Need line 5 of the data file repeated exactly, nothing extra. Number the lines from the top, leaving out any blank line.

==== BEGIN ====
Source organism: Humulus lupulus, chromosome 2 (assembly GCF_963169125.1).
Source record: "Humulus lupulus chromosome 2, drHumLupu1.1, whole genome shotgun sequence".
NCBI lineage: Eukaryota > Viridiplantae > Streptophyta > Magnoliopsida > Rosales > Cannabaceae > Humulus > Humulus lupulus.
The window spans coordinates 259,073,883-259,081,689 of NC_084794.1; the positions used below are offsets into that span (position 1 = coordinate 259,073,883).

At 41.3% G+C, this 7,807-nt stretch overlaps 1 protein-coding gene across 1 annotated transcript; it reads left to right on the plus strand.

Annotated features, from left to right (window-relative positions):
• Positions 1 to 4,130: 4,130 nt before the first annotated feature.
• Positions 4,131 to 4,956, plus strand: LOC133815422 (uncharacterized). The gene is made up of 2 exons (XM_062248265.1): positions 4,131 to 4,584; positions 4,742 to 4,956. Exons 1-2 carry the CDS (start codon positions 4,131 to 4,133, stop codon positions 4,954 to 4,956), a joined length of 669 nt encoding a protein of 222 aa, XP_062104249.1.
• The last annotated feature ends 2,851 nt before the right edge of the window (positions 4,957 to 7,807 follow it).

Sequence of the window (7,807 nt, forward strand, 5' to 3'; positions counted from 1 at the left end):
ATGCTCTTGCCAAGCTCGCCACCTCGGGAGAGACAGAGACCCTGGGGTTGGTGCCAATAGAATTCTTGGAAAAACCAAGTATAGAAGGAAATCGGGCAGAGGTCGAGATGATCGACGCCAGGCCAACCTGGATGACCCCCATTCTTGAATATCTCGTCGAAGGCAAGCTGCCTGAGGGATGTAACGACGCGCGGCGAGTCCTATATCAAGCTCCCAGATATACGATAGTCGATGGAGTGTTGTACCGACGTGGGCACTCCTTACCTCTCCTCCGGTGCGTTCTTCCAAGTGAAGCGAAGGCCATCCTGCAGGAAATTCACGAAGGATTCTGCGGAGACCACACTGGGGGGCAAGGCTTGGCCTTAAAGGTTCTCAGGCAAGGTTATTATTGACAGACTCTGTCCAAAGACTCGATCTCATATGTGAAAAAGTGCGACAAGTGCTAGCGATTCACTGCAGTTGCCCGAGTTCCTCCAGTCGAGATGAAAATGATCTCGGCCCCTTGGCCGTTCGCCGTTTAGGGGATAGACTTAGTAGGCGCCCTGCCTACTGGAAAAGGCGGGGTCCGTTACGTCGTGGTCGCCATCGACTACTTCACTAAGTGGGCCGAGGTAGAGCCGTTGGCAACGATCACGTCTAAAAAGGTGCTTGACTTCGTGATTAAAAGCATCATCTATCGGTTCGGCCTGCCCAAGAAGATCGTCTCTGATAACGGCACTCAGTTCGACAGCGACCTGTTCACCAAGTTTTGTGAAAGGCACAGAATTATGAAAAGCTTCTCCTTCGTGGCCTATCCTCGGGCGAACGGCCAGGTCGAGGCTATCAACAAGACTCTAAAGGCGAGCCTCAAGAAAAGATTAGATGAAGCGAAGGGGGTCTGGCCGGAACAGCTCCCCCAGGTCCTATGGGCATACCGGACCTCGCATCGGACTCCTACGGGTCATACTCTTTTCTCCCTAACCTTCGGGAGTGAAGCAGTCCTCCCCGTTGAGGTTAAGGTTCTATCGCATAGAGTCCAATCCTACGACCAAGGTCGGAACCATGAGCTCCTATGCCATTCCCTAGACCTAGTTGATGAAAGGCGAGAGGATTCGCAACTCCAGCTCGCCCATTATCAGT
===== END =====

At 41.3% G+C, this 7,807-nt stretch overlaps 1 protein-coding gene across 1 annotated transcript; it reads left to right on the plus strand.